The McKinney verdict He said, she said: Jury decision reflective of evidence, not Army's attitudes toward women.

March 18, 1998

THE EXONERATION of Sgt. Maj. Gene C. McKinney on charges of sexual misconduct -- though surprising, given that six females independently claimed he groped and crudely propositioned them -- may be seen as a bad moment for women, but it should not necessarily be viewed as a step backward for women in the armed services.

The Army took this case seriously, suspending McKinney, its highest-ranking enlisted man, when complaints were lodged. Then it prosecuted him in a court-martial it called the most important in 20 years.

The verdict -- McKinney was acquitted of 18 of 19 charges -- was not a matter of Army policy. It was the work of a jury that gave no indication of being biased in a case that was mainly circumstantial. In civilian as well as military courtrooms where the burden of proof is on the prosecution, juries often are reluctant to convict in "he said, she said" cases such as this.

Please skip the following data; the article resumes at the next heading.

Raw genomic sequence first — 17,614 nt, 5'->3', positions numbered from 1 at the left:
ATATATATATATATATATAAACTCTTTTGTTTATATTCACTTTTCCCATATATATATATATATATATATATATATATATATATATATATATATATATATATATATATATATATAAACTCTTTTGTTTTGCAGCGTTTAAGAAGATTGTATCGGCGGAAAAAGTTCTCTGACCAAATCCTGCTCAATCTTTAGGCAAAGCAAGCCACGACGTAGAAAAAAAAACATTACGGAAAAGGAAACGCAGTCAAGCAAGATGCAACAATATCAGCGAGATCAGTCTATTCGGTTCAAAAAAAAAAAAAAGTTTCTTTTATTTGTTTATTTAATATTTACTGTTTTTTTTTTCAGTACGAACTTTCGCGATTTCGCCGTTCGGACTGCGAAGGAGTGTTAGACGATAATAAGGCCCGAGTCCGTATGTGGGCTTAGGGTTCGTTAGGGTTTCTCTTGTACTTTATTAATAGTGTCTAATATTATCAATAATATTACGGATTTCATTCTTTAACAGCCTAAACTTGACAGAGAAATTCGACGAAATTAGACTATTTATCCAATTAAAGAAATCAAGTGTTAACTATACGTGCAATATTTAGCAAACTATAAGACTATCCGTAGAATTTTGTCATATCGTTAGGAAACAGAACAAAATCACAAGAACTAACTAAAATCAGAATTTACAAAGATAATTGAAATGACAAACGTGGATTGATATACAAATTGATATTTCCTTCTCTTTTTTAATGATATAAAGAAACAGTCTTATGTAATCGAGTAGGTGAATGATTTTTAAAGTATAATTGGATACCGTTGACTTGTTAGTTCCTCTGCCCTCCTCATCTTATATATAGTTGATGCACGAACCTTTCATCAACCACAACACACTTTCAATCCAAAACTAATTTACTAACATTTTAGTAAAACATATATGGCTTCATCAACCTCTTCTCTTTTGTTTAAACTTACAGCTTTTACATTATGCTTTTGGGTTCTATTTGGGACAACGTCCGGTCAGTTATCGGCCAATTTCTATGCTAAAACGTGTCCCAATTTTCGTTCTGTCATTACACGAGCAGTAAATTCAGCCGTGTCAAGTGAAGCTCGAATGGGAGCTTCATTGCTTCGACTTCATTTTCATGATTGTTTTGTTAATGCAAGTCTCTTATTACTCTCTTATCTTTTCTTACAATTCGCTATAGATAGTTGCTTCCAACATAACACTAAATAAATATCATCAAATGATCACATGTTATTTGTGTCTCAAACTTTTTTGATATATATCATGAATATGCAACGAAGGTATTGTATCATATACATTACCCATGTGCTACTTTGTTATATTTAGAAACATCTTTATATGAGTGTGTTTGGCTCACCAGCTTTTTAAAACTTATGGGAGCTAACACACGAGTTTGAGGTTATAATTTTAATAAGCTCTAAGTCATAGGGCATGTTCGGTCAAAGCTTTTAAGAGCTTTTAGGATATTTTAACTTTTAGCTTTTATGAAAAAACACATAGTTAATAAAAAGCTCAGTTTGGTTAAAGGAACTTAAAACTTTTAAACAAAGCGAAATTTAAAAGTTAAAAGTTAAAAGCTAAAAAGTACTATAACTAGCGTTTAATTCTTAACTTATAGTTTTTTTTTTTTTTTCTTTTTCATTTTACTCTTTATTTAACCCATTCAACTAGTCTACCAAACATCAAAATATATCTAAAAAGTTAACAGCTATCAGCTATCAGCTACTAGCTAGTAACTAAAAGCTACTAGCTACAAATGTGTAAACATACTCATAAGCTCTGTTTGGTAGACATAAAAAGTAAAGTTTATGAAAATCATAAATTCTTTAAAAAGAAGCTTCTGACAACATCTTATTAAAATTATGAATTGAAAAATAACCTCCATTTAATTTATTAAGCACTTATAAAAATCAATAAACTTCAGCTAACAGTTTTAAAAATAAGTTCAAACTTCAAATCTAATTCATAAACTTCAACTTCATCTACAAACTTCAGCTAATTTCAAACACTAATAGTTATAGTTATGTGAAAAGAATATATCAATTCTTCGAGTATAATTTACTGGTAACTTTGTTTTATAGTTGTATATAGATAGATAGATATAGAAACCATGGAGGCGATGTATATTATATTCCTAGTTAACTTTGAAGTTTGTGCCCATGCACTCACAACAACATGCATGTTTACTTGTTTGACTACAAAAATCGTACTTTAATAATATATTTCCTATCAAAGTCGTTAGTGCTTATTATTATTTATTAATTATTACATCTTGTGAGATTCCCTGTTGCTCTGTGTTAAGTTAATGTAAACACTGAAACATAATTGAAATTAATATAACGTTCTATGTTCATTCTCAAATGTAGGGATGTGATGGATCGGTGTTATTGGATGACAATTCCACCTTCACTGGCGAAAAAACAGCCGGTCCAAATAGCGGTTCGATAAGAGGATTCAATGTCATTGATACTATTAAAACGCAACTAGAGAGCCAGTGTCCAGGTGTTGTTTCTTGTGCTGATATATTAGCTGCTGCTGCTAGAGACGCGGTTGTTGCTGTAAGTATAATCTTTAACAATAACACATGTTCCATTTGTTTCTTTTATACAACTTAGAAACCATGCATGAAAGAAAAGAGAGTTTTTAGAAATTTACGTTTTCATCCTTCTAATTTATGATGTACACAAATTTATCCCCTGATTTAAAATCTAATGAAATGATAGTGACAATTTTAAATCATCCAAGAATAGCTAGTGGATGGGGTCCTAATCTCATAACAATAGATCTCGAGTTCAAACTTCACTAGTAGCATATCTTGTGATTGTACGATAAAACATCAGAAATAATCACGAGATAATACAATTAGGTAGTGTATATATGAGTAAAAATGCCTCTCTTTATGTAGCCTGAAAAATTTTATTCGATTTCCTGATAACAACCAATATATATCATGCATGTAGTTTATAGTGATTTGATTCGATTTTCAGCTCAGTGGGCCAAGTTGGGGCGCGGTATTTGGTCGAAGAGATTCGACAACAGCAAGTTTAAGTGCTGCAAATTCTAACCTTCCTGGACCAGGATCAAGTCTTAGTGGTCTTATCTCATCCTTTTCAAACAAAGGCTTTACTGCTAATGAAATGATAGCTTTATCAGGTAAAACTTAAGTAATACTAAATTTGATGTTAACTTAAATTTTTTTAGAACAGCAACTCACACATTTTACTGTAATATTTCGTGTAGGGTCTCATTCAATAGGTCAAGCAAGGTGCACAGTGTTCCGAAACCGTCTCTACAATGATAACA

It is noteworthy that the lone finding of guilt for obstruction of justice was supported by physical evidence -- a tape recording in which McKinney tells one of the defendants to say nothing inappropriate happened between them. The lack of other hard evidence, coupled with McKinney's long record as a good soldier and his unequivocal denials on the stand, conspired to produce a verdict and sentence favorable to the defense: The jury reduced his rank, but McKinney will escape jail time.

The verdict was somewhat surprising. The number of plaintiffs, the similarity of their stories and the fact that they did not meet each other until after the trial seemed to weigh in the prosecution's favor. Also, if the jury believed McKinney tried to persuade one of the women to lie, it would seem to follow logically that there must have been something to lie about.

But juries are not bound by syllogistic rules. This panel was unwilling to convict McKinney of the more serious charges on the accusers' word alone. That is any jury's privilege, and must be respected. The justice system ran its course. The outcome was not neat and did not fully satisfy anyone. Military or civilian, our court system sometimes works that way.

Pub Date: 3/18/98

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